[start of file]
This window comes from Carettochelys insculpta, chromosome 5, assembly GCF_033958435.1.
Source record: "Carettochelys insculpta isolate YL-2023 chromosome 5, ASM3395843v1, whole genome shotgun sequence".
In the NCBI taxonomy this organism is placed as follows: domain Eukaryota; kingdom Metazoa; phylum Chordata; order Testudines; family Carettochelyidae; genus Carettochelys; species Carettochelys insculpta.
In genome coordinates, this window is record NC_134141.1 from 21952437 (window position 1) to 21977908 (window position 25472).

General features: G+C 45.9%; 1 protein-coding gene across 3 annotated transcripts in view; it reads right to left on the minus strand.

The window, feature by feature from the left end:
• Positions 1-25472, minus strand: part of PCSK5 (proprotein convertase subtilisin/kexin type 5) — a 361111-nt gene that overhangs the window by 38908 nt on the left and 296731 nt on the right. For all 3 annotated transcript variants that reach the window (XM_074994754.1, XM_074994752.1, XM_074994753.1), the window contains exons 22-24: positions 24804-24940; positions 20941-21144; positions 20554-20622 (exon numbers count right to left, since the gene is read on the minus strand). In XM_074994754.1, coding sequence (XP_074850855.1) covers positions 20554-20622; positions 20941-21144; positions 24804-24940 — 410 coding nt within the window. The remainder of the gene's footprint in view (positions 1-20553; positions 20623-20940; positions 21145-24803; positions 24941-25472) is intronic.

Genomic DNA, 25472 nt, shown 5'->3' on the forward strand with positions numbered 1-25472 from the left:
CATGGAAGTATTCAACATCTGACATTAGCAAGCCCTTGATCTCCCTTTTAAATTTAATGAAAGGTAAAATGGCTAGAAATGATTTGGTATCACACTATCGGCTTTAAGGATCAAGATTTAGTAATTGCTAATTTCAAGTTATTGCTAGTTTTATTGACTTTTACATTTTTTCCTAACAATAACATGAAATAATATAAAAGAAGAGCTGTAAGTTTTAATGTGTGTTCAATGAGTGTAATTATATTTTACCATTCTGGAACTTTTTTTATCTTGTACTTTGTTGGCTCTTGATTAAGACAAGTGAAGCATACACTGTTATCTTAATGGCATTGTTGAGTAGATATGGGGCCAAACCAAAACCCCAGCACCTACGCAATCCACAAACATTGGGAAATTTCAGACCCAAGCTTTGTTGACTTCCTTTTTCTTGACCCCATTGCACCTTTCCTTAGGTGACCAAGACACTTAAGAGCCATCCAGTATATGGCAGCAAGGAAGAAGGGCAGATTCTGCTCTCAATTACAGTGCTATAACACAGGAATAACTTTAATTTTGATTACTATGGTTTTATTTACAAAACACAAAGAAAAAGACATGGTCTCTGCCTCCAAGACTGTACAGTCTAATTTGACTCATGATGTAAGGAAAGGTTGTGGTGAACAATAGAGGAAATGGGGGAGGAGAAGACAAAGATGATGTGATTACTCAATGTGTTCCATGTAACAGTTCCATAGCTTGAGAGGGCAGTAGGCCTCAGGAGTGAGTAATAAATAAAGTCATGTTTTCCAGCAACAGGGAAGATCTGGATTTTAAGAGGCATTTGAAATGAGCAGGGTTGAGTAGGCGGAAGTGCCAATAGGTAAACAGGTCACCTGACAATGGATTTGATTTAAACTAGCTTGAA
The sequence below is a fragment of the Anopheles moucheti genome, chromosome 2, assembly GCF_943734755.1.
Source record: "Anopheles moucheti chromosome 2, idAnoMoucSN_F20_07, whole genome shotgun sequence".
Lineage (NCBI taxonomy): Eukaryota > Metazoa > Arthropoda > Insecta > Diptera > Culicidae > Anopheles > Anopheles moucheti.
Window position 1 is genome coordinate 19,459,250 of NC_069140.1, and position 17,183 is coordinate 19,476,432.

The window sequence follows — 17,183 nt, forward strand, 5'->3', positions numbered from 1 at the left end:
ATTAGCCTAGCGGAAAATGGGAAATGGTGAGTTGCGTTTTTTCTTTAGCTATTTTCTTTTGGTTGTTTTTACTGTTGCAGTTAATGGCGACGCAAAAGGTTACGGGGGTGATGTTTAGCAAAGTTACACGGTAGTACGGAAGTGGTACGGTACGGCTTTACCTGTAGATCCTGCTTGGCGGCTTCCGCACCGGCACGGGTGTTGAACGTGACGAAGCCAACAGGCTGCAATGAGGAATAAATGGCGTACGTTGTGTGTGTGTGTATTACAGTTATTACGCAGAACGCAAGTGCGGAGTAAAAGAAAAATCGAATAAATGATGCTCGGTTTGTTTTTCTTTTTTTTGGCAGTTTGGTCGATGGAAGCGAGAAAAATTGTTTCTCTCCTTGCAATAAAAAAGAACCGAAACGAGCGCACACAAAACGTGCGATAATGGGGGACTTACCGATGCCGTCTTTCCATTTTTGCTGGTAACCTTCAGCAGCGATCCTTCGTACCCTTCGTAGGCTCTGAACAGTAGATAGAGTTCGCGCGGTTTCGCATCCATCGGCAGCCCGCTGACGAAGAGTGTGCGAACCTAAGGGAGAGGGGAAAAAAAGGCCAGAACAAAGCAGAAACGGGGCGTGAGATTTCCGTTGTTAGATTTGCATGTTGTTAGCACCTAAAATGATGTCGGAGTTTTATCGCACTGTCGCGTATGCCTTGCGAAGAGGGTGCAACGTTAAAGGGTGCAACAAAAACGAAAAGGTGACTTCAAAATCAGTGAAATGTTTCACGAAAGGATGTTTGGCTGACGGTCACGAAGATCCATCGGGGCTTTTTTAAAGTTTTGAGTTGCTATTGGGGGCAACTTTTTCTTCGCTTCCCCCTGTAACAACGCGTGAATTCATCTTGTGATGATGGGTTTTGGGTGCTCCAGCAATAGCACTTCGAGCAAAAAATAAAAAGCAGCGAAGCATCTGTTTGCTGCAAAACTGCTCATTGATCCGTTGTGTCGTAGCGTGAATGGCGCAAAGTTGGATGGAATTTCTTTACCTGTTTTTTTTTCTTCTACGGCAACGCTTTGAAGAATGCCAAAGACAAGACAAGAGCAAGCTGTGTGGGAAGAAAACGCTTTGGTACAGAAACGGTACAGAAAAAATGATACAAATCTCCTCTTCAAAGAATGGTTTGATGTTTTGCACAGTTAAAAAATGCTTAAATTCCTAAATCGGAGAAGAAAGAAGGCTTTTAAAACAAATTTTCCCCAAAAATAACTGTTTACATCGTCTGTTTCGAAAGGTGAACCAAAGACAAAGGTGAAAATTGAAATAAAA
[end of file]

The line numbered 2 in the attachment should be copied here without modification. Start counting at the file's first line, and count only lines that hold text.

Source record: "Carettochelys insculpta isolate YL-2023 chromosome 5, ASM3395843v1, whole genome shotgun sequence".